22 SES 01 D, Employability and Societal Value of Higher Education
In her recent book, The Reflexive Imperative, the sociologist Margaret Archer suggests that we are living in times of rapid social transformation which she terms a ‘nascent morphogenetic society’. Her morphogenetic approach stresses the temporal dimension of any social analysis, and is well suited to explaining how the past conditions the space for present action, and how present action is formative of future conditioning of the social world. In addressing the theoretical challenge of how to account for the relations between social structures and individual agents, Archer proposes a teasing apart of the relations deriving from the material world (structural) and those from the discursive/ideational world (cultural). Using this framework Archer characterises contemporary times as follows:
… the emergence of a new conjuncture between the cultural order (ideationally based) and the structural order (materially based) [which] is shaping new situational contexts in which more and more social subjects find themselves and whose variety they have to confront – in a novel manner. (Archer 2012, 1)
While modernity involved massive changes from a traditional order, it evolved a relatively stable social context in which the ‘rules’ on how to ‘make it’ were relatively clear. Archer suggests that this is now changing quite rapidly and is making it imperative that individuals exercise increased levels of reflexivity, in order to be able to cope with a changing context:
Increasingly all have to draw upon their socially dependent but nonetheless personal powers of reflexivity in order to define their course(s) of action in relation to the novelty of their circumstances. (Archer 2012, 1)
This recent thesis thus raises significant questions around the purposes of higher education in contemporary times; already a raging debate. Brown et al. (2010) present a careful analysis which demonstrates that the ‘promise’ of good employment prospects that has traditionally been held out to graduates in Europe and America, no longer holds in these contexts. With relatively high participation levels in higher education and offshoring of many jobs to the developing world, the ‘graduate premium’ is no longer a simple reality. What then, are the purposes of higher education? Many scholars are suggesting that we need to revisit and reengage with traditional arguments around the public good value of higher education (Lagemann and Lewis 2011; Nixon 2011).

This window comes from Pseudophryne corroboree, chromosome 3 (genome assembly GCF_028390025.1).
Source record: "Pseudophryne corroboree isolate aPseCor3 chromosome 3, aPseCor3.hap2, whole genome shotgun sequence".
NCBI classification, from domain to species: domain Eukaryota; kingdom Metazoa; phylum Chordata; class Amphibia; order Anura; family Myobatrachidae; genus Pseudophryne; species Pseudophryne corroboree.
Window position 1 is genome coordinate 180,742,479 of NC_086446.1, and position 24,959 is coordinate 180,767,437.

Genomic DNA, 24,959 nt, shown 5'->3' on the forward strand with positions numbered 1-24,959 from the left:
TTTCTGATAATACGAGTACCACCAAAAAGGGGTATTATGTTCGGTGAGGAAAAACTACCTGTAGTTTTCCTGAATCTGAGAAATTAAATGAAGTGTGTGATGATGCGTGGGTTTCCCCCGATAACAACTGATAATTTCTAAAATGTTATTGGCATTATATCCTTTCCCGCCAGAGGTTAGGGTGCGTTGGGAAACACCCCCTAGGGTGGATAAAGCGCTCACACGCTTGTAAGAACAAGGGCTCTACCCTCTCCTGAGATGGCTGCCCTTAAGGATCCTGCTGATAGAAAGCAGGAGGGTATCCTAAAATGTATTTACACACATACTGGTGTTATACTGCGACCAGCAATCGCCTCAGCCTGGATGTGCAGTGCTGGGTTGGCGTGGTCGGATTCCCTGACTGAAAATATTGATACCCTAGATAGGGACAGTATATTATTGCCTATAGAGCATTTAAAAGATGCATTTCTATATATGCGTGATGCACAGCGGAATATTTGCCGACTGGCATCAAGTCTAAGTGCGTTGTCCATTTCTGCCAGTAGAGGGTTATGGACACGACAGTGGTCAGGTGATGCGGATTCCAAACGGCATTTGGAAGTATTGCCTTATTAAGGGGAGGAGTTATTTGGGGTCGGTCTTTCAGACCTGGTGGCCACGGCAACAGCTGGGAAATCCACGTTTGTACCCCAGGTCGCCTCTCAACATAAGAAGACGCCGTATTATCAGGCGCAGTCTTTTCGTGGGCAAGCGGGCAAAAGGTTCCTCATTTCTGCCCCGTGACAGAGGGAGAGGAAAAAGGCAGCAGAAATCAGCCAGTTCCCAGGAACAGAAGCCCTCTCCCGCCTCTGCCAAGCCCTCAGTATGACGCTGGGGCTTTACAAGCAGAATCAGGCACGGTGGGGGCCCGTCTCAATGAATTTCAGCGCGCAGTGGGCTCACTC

This literature is dominated by perspectives from the post-industrial developed world, and indeed, Archer in her thesis on the ‘morphogenetic society’ explicitly notes that the social changes she is describing are currently only visible in these parts of the world, although she does not draw on empirical evidence from elsewhere. With regard to the relationship between higher education and employment, a recent analysis by Carnoy and colleagues (2013) shows that in the developing world context of the BRIC countries who have much lower participation in higher education, the graduate premium is still demonstrable.
Archer’s work thus raises significant questions for higher education. At a conceptual level, if we are indeed living in times of rapid morphogenesis, the rate and spread of which is only likely to increase, what does this mean for the role of higher education in society? If young people are increasingly reliant on sophisticated exercising of reflexivity in order to ‘make their way in the world’, how does the experience of higher education influence this capacity? This analysis would demand a more nuanced understanding of the influence of higher education on individual properties and powers than that presently supplied by the rhetoric on ‘graduate attributes’, we suggest, aligning ourselves with an emerging critical literature in that regard (Austin 2012; Jones 2012).
Archer, M. S. 2012. The reflexive imperative in late modernity. Cambridge: Cambridge University Press. Austin, A. E. 2012. "Challenges and visions for higher education in a complex world: commentary on Barnett and Barrie." Higher Education Research & Development no. 31 (1):57-64. Brown, P., H. Lauder, and D. Ashton. 2010. The global auction: The broken promises of education, jobs, and incomes: Oxford University Press. Carnoy, M., I. Froumin, P. K. Loyalka, and J. B. Tilak. 2013. "The concept of public goods, the state, and higher education finance: a view from the BRICs." Higher Education:1-20. Carrigan, M. M. A. 2014. Becoming who we are: personal morphogenesis and social change, University of Warwick. Jones, A. 2012. "There is nothing generic about graduate attributes: unpacking the scope of context." Journal of Further and Higher Education no. 37 (5):591-605. Lagemann, E. C., and H. Lewis. 2011. What Is College for? The Public Purpose of Higher Education, Teachers College Press. Nixon, J. 2011. Higher education and the public good. London: Continuum.
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